It’s a wireless keyboard, by the way, that can pair with PCs over Bluetooth or an included 2.4GHz wireless dongle, in case your PC doesn’t have Bluetooth built-in. The onboard battery can keep it in operation for up to two months on a single charge, all while juicing up completely in around an hour and a half. Sadly, it only works with Windows PCs (no Macs or Linux), although Lenovo says it should also work with Android smartphones.
Want one? The Lenovo ThinkPad TrackPoint Keyboard II is available now, priced at $99.99.
• Raspberry Pi High Quality Camera Adds A Powerful Photo And Video Capture Module To Your Electronic Projects
The Raspberry Pi has been one of the go-to board computers for designers, engineers, and everyday tinkerers looking to put together their own electronic projects. They’re largely uncomplicated, easy enough to learn, and versatile enough to tweak into a million different things. If you’re looking to integrate a camera into any of your ongoing projects, you’ll definitely want to check out the outfit’s Raspberry Pi High Quality Camera.
The latest version of the outfit’s camera module, it steps up the game in every way, delivering a higher image resolution, more versatile function, and, we’re hoping, much better construction. On the downside, it is considerably larger and more expensive, but if you’re looking to add imaging to your Raspberry Pi project, we can’t imagine an easier way to integrate photo and video capture than this first-party solution.
The Raspberry Pi High Quality Camera uses a 12.3-megapixel Sony IMX477R sensor, a considerable step up from the 8-megapixel available on their previous camera module, which allows it to capture up to 12-bit RAW images and 1080p footage at up to 60 fps. It uses a larger-format sensor than what you’d normally find on smartphones, so you can expect this to deliver much better quality, while back-side illumination and higher sensitivity (the outfit claims 50 percent greater area per pixel) should allow it to perform better in low-light conditions. There’s a focus adjustment ring in the back, so you can adjust the camera to cast subjects as clearly as you want without any risk of damaging the lens.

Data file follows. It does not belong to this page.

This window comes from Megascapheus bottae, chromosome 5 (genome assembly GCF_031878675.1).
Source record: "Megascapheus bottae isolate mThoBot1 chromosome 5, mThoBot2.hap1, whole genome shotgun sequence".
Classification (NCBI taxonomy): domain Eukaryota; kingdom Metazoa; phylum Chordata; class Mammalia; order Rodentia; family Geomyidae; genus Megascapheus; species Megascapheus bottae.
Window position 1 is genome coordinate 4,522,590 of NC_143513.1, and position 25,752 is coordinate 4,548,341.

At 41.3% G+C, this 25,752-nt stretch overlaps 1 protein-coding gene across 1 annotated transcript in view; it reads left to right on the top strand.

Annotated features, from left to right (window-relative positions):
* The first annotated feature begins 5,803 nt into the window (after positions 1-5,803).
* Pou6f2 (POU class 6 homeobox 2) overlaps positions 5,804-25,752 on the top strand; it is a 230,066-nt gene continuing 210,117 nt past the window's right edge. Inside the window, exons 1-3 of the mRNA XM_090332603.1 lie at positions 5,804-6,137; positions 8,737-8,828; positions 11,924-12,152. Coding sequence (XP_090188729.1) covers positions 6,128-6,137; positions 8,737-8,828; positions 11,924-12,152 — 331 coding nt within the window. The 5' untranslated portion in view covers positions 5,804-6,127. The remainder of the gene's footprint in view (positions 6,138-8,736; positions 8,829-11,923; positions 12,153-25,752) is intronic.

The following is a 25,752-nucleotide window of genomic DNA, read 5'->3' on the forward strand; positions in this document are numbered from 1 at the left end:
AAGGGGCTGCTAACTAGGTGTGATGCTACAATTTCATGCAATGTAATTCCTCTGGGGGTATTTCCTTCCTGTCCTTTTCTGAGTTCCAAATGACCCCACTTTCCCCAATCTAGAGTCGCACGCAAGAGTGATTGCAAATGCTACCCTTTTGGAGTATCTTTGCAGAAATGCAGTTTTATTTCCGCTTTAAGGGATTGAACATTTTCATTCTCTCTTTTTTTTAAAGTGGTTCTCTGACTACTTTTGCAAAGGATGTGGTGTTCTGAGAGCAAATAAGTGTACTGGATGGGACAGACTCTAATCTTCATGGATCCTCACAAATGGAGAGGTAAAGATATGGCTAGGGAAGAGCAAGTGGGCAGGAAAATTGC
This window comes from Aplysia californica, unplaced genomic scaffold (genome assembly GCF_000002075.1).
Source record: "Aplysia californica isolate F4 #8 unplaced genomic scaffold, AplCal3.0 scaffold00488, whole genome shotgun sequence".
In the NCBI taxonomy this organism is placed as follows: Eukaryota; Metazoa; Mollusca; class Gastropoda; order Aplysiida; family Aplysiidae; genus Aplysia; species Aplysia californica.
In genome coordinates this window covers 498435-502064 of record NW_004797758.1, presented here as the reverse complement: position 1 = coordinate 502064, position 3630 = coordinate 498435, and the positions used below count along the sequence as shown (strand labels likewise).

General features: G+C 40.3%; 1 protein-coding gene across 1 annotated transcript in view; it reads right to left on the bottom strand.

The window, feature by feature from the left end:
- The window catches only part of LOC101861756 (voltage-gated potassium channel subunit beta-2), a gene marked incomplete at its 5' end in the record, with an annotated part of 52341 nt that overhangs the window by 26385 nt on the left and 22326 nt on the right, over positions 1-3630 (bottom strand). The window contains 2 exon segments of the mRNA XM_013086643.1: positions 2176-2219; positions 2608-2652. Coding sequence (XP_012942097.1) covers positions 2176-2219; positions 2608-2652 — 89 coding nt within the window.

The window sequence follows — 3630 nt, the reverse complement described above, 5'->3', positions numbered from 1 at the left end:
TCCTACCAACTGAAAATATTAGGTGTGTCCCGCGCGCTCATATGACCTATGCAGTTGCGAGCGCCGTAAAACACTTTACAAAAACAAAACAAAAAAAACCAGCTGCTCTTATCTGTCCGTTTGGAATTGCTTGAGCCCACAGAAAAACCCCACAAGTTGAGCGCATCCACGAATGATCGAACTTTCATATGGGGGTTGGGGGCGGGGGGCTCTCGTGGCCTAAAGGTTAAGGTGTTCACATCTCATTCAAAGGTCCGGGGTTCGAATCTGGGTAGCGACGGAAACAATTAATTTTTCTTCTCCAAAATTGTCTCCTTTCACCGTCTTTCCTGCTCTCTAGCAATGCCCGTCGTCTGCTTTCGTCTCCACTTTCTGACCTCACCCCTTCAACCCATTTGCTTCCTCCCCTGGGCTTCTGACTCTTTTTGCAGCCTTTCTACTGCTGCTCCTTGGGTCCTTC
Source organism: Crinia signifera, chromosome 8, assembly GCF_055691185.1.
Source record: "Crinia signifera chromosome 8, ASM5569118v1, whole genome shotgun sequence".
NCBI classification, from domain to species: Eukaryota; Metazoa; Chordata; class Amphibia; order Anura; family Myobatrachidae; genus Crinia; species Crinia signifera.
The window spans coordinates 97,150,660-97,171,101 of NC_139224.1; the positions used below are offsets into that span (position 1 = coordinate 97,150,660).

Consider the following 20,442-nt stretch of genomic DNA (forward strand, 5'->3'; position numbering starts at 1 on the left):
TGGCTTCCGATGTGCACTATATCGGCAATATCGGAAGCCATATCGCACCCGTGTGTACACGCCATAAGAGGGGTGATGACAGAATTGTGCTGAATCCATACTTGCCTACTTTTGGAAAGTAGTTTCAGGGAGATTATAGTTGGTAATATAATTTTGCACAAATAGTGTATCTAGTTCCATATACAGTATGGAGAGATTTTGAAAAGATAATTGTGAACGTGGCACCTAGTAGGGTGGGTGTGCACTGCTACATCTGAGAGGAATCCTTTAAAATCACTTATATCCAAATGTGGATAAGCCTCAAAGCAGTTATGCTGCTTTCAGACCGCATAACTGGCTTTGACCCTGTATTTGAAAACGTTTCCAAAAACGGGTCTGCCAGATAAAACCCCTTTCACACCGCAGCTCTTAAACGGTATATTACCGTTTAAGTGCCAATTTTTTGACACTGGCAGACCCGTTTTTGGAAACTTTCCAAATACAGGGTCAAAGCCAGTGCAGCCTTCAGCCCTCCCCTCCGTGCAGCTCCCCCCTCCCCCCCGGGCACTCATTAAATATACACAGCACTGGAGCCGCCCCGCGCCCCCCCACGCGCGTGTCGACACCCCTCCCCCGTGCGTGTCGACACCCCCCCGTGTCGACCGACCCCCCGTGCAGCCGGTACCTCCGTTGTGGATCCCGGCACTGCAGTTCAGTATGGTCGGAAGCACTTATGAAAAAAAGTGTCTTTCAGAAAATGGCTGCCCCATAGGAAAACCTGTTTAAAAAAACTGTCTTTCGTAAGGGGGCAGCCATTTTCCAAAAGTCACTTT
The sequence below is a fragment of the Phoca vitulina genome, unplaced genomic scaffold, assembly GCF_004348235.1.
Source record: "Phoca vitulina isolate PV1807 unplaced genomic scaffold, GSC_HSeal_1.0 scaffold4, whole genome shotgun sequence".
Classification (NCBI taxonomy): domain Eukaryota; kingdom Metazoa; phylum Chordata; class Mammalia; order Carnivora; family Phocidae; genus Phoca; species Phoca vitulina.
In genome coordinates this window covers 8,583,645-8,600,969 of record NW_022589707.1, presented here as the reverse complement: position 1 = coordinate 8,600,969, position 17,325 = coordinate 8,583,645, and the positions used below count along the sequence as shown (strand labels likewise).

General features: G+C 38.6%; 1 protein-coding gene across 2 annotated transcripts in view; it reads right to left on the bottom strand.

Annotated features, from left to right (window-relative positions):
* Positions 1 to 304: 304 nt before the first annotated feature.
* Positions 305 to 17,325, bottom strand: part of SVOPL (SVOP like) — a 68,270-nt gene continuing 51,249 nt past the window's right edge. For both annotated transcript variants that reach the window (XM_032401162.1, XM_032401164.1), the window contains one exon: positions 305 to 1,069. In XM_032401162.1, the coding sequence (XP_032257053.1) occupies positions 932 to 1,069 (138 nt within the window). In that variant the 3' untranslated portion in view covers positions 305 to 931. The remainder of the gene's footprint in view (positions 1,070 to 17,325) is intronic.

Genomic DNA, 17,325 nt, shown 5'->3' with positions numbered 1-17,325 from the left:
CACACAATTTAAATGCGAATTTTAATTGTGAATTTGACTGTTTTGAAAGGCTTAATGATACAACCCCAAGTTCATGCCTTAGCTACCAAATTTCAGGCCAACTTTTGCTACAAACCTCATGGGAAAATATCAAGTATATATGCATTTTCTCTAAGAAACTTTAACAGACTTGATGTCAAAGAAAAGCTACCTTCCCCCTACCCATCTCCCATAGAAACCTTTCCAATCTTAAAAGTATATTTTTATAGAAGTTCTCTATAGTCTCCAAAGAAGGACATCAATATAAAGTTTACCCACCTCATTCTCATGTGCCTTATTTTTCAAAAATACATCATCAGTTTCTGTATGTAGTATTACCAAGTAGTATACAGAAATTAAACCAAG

Unlike the fixed-lens design of its predecessors, this one supports interchangeable optics by coming with a mount that’s compatible to any off-the-shelf C- and CS-mount lenses you have sitting in your equipment stash. It can also work with third-party adapters if you want to use other lens form factors. If you don’t own any lenses, the outfit is offering it with either a 6mm CS-mount wide-angle lens or a 16mm C-mount telephoto lens.
The Raspberry Pi High Quality Camera comes with an integrated tripod mount, allowing you to set this up on a tripod as is, while all four corners of the camera have built-in screw holes that you can use to easily mount it to any object. There’s a built-in 200mm ribbon cable lets you easily connect it with any of the outfit’s existing board computers (and similar compatible products) for easily integrating into existing projects, as well as an integrated IR cut filter which can be removed to enable IR sensitivity. Do note, removing the IR filter is irreversible, so you can either use it as one or the other.
According to the outfit, it’s compatible with any Raspberry Pi model from 1 to 4. While some reviews have noted that it worked with any model Zero other than the original, there are far less resources in there to properly take advantage of what the camera module has to offer, which is why they’re recommending going with 1 or higher.
Slated for availability May 25th, the Raspberry Pi High Quality Camera is priced at $50.